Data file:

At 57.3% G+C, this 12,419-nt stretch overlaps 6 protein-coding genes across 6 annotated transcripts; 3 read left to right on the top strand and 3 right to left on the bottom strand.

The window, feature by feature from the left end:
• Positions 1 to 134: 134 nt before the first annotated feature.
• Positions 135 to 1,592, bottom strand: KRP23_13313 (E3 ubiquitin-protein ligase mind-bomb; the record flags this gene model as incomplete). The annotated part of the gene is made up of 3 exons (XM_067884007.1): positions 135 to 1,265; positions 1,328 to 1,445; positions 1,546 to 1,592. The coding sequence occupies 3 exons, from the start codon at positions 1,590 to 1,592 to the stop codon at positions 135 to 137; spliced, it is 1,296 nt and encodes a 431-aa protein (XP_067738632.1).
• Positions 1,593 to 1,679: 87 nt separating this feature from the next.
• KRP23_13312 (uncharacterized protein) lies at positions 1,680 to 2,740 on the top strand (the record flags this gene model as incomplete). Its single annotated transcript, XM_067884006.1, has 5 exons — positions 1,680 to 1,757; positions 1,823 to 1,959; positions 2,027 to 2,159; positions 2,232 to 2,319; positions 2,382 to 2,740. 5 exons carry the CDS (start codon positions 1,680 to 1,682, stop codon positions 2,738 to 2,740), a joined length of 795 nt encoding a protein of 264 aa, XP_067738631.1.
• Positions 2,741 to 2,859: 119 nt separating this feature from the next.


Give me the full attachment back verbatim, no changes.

At 57.3% G+C, this 12,419-nt stretch overlaps 6 protein-coding genes across 6 annotated transcripts; 3 read left to right on the top strand and 3 right to left on the bottom strand.

The window, feature by feature from the left end:
• Positions 1 to 134: 134 nt before the first annotated feature.
• Positions 135 to 1,592, bottom strand: KRP23_13313 (E3 ubiquitin-protein ligase mind-bomb; the record flags this gene model as incomplete). The annotated part of the gene is made up of 3 exons (XM_067884007.1): positions 135 to 1,265; positions 1,328 to 1,445; positions 1,546 to 1,592. The coding sequence occupies 3 exons, from the start codon at positions 1,590 to 1,592 to the stop codon at positions 135 to 137; spliced, it is 1,296 nt and encodes a 431-aa protein (XP_067738632.1).
• Positions 1,593 to 1,679: 87 nt separating this feature from the next.
• KRP23_13312 (uncharacterized protein) lies at positions 1,680 to 2,740 on the top strand (the record flags this gene model as incomplete). Its single annotated transcript, XM_067884006.1, has 5 exons — positions 1,680 to 1,757; positions 1,823 to 1,959; positions 2,027 to 2,159; positions 2,232 to 2,319; positions 2,382 to 2,740. 5 exons carry the CDS (start codon positions 1,680 to 1,682, stop codon positions 2,738 to 2,740), a joined length of 795 nt encoding a protein of 264 aa, XP_067738631.1.
• Positions 2,741 to 2,859: 119 nt separating this feature from the next.